Lalani of the Distant Sea

Erin Entrada Kelly’s books have been on my “to read” list for a while. So, I was thrilled when she came out with a new middle grade fiction this fall, Lalani of the Distant Sea (2019).

“Imagine a place where the binty sing. An island far in the north, where they raise their heads like majestic gods and bring forth the most beautiful birdsong you’ve ever heard. You don’t think birds can sing, do you? It sounds foolish, I know. They Don’t sing in Salangita, that’s true…. In the north, they have lost nothing. In the north, on Mount Isa, the binty are beautiful. I don’t know what makes them sing, and I have never heard it. So, I imagine.”

Inspired by Filipino folklore, Lalani of the Distant Sea follows the epic journey of a twelve-year-old girl, Lalani Sarita, who lives on a fictional island called Salangita where the birds do not sing.

No living soul can remember why. However, fate has been unkind to Salangita: rain has stopped coming, crops are withering in the drought, and even the fish are escaping the nets. Under the draconian rule of the menyoro, the villagers have no choice but to continue as they always have. They say benediction to Mount Kahna to stave off its wrath and send their best men to set sail across the Veiled Sea in the hopes of reaching an island called Isa, which is rumored to be bountiful. Yet, in all these years, no one has ever returned.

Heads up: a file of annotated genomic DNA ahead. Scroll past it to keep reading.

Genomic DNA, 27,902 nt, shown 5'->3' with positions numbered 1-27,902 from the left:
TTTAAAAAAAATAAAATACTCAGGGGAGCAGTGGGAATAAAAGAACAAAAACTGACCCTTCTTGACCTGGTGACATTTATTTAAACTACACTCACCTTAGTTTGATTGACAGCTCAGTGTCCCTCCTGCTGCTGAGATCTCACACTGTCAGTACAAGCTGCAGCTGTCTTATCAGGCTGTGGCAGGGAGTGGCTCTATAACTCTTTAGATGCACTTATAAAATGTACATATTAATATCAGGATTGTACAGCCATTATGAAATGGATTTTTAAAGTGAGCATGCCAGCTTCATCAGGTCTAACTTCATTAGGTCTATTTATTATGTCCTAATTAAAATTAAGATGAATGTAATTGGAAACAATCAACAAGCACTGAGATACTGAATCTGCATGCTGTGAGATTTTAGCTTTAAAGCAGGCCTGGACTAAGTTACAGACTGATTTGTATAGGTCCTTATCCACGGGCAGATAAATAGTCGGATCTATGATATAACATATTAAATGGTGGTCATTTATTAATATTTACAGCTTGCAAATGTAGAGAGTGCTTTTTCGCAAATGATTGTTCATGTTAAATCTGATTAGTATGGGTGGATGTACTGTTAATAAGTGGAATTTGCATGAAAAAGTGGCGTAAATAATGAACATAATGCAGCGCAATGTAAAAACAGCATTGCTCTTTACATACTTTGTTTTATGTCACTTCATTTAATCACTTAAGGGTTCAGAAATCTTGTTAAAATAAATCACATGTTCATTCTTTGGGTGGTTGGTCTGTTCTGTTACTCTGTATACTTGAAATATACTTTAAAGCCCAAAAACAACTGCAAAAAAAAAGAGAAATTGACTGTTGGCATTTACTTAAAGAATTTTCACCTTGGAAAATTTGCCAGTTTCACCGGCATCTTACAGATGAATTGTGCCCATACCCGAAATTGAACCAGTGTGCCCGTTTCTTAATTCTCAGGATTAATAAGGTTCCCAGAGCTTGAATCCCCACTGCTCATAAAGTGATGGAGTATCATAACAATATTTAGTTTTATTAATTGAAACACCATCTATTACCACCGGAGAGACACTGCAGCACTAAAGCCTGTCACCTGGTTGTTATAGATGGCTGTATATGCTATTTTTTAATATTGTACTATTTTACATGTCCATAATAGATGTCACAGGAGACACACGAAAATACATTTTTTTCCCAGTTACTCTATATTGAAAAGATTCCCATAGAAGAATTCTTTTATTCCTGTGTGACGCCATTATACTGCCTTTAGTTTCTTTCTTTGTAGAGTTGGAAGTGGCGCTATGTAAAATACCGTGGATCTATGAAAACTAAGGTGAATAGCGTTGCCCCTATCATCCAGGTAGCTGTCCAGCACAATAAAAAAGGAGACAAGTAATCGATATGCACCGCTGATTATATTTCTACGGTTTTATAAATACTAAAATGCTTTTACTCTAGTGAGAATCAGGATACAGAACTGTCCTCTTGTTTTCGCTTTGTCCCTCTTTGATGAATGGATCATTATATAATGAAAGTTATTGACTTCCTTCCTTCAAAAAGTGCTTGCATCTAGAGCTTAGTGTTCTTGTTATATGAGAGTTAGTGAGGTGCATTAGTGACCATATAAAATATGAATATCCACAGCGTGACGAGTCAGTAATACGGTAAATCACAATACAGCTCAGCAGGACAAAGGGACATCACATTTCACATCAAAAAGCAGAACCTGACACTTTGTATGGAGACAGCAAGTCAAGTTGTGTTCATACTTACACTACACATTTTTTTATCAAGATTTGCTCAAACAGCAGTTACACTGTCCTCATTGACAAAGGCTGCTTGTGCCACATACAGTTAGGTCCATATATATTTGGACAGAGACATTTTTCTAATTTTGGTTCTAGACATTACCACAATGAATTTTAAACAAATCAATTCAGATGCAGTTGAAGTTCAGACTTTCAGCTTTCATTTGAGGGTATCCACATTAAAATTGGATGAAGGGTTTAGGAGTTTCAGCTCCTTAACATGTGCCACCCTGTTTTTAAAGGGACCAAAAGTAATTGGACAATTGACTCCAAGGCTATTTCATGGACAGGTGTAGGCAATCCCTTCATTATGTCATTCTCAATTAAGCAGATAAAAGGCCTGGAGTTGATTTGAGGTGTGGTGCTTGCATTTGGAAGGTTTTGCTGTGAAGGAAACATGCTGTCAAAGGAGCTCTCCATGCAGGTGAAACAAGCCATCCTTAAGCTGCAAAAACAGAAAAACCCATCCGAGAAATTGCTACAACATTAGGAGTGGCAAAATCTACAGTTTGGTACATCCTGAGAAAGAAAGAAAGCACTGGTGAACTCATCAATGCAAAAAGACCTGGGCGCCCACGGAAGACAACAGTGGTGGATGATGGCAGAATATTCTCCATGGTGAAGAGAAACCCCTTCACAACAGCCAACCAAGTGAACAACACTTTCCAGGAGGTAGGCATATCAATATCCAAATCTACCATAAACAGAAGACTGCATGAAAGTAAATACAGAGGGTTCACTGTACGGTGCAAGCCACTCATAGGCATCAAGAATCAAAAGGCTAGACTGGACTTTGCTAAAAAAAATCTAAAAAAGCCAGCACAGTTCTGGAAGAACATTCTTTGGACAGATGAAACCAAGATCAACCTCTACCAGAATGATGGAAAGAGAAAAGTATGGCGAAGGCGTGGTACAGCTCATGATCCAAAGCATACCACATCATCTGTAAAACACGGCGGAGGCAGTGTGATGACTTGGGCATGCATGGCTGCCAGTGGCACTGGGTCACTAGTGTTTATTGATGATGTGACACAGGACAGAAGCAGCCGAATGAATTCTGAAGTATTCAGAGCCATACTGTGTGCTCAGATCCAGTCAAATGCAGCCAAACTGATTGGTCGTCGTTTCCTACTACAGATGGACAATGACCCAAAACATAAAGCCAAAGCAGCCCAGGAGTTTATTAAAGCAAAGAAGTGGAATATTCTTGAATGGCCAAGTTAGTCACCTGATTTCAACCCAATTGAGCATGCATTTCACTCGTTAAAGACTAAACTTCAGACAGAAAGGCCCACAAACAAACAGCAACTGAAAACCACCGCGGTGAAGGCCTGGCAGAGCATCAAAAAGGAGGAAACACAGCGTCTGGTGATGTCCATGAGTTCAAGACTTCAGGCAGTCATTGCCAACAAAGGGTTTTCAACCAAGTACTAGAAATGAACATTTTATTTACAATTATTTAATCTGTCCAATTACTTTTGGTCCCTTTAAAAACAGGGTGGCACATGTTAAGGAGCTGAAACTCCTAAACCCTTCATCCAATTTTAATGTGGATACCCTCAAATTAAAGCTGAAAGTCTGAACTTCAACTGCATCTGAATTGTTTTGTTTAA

Only one girl, Ziva, has ever attempted to sail in the history of Salangita. Moreover, Ziva was thrown into the sea not by waves but by the hands of men who believed her to be bad luck. Even though the odds are not in her favor, Lalani decides to cross the Veiled Sea herself when her mother is stricken with a mysterious disease that takes away the lives of menders. Certainly, I could not help but root for Lalani, whose courage comes from her empathy, not just for humans but also for mythical creatures she encounters. Yet, the book is not just about her. Other young characters, such as Veyda, Hetsbi, and Cade, who are left on the island, must also find courage to fight the everyday evil of patriarchy.

Also weaved throughout the stories of all these children are vignettes about mythical creatures that are beautiful, dark, and melancholic. These creatures have all experienced a loss at one point or another like the Salangitans. However, some choose to make peace with it while others seek vengeance, even if it means that innocents suffer along the way. Accompanied by illustrations and told in second person, these vignettes invite the readers to delve deeper into the fantastical world crafted by Kelly. While Lalani of the Distant Sea was much darker than I expected, I loved that it presented a captivating view of the world, in which the good and the evil are often intertwined.

For those of you who are interested in the folklore, here’s the link to Erin Entrada Kelly‘s resources page and The Aswang Project website.

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